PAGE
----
Albert Stanley (Lord Ashfield)
Date of birth: 1874 Date of death: 1948 Lord Ashfield was born Albert Henry Knattriess, near Derby, in 1874. His father was a coach painter. The family emigrated to America when Albert was a child, and changed the surname to Stanley. Albert was educated in America and was keen to become an engineer. It was arranged for him to start working with the Detroit Citizens' Street Railway Company – a horse tram operator – when he was 14 years old. Meanwhile, he attended courses at technical college. His abilities and ambition helped Stanley progress rapidly and he was made general superintendent by the time he was 28.
Stanley joined the Street Railway Department of the Public Service Corporation of New Jersey as assistant general manager in 1903. By 1907 he had been appointed general manager and had built a reputation as one of the leading managers of urban transit in the United States. He was then approached by the American managers of the Underground Electric Railways Company of London (U.E.R.L) and appointed general manager in 1907, and managing director in 1910.
Stanley's management style astutely focused on public relations and publicity. One of his first moves was to encourage use of a common recognisable symbol. He used the word 'UNDERGROUND', written with a large 'U' and large 'D', as part of an illuminated sign. This symbol was officially adopted in February 1908.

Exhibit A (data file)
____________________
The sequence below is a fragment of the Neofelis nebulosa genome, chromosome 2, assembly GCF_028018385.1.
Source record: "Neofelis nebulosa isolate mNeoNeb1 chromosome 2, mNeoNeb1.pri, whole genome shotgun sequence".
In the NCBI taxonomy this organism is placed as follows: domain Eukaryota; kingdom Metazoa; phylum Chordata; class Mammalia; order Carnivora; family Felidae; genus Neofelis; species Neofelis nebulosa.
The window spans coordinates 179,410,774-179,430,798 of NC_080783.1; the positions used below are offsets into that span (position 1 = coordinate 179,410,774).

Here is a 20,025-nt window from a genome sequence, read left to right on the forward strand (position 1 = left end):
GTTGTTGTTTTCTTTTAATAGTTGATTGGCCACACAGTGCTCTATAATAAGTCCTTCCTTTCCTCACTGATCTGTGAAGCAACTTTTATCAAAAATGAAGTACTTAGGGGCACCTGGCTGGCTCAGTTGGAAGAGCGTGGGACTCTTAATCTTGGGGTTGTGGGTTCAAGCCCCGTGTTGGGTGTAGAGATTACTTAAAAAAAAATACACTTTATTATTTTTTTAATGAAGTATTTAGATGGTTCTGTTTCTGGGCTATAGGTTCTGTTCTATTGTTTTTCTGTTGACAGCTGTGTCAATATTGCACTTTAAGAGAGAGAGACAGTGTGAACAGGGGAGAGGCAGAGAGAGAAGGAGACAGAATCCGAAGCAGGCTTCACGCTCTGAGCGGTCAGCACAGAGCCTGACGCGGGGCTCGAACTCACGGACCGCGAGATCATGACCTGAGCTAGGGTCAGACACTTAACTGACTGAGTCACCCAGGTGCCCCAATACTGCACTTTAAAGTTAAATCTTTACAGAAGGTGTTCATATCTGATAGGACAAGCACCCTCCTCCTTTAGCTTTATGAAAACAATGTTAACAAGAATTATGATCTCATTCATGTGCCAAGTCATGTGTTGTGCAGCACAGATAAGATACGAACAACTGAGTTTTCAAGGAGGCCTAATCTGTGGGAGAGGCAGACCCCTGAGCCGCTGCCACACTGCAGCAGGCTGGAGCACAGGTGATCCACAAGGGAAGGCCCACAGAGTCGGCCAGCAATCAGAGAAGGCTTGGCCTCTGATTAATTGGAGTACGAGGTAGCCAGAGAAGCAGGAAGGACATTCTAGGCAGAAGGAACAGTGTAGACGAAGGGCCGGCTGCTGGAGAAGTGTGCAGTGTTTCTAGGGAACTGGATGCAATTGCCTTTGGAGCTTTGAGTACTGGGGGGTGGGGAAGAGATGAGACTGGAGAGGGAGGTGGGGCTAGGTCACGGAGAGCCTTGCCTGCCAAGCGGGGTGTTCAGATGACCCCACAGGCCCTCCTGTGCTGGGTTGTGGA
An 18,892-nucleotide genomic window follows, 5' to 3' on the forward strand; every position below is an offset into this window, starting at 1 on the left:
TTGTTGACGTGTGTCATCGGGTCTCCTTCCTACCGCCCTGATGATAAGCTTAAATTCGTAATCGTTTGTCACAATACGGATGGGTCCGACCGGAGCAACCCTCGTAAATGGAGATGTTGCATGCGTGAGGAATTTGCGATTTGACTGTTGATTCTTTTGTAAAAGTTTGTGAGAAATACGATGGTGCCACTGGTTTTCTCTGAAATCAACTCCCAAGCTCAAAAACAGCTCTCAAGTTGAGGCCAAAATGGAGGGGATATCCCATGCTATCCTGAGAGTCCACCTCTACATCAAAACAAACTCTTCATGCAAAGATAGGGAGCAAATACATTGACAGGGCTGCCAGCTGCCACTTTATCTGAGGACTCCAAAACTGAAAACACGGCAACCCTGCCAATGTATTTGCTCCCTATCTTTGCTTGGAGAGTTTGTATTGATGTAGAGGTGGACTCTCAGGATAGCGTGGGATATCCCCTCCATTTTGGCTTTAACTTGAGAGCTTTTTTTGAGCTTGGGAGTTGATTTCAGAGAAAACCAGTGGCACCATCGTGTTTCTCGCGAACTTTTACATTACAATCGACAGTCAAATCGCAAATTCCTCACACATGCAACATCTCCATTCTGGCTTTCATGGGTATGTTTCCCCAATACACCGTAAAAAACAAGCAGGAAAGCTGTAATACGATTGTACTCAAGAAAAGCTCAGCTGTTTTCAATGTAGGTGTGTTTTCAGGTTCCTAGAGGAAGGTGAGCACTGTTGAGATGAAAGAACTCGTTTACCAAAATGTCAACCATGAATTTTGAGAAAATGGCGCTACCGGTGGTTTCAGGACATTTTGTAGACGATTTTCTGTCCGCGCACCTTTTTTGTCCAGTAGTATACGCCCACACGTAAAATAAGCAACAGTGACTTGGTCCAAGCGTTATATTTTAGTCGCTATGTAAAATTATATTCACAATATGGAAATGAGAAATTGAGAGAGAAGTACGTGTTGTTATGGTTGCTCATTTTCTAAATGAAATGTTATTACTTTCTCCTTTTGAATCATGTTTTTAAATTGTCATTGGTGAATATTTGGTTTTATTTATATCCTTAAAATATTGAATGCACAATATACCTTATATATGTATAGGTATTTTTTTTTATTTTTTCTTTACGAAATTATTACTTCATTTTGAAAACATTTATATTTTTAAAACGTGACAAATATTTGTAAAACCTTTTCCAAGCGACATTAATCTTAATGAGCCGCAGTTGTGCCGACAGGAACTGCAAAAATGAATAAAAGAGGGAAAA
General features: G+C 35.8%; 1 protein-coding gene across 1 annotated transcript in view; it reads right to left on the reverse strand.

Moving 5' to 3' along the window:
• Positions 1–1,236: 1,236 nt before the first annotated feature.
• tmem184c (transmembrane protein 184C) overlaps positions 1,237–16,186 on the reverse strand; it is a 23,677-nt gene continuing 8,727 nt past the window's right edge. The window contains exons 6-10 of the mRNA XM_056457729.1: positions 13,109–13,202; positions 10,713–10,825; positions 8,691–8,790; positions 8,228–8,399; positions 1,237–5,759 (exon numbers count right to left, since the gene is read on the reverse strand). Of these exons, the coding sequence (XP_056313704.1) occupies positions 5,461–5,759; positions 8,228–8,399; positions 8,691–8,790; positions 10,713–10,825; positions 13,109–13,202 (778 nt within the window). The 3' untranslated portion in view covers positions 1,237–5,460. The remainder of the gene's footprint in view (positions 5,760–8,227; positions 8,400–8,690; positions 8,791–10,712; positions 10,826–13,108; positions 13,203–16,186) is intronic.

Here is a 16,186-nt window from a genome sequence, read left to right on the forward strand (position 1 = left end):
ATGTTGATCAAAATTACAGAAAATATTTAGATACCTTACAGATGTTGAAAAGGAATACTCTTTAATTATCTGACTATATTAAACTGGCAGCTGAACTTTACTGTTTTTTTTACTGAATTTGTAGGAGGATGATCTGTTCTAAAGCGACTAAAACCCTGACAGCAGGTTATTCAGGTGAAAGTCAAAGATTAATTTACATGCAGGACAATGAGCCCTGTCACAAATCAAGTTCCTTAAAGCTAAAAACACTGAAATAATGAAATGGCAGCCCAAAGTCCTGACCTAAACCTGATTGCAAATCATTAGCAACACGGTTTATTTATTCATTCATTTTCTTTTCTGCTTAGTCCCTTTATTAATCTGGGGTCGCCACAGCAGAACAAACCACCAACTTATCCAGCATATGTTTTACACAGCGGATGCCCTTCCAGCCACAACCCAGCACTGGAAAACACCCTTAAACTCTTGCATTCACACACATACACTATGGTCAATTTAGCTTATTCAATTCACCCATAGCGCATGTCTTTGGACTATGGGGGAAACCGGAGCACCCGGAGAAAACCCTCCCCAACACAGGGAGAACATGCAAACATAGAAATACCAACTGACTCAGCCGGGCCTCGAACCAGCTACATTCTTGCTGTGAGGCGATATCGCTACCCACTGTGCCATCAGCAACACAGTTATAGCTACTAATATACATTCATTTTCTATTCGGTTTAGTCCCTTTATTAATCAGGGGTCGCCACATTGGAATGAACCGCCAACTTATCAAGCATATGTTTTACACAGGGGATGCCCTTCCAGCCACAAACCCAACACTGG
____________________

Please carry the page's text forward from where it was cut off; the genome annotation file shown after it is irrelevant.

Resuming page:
Stanley had a forceful personality and adopted a tough leadership style. When he first arrived, the Underground Group was facing bankruptcy. He persuaded banks to lend the Group money and effectively eliminated competition over the next few years by bringing most of it into the Group. Stanley recognised the potential of an integrated transport system combining trains, buses and trams, and supported its development by his deputy Frank Pick.
Stanley was knighted in 1914 for services to London's passenger transport system. During the First World War, he was appointed director general of mechanical transport at the War Office. He resigned from the Underground Group in 1916 and successfully stood for parliament. As M.P. for Ashton-under-Lyne, he was made President of the Board of Trade. Stanley left the government in May 1919, returning to the Underground Group. He became chairman in February 1921. In the following years, Stanley negotiated with the London County Council, which ran the trams in central London. Although his attempts to agree some cooperative arrangements failed, Stanley remained committed to a non-competitive system of London-wide public transport.
Stanley was created Baron Ashfield of Southwell in 1920. He played a major part in the negotiations that led to the formation of the London Passenger Transport Board (L.P.T.B) in 1933. He became chairman, a position he held until his retirement in 1947. Stanley also held directorships in other companies, including I.C.I. and the Midland Bank. During the Second World War he was also chairman of the London Aircraft Production Group.
When the British Transport Commission (B.T.C) took over London Transport in 1948, Stanley was appointed a founder member. He died later that same year. His memorial at 55 Broadway, the Underground headquarters, is the simple inscription 'Creator of London Transport'.
Record used with permission from the Exploring 20th century project
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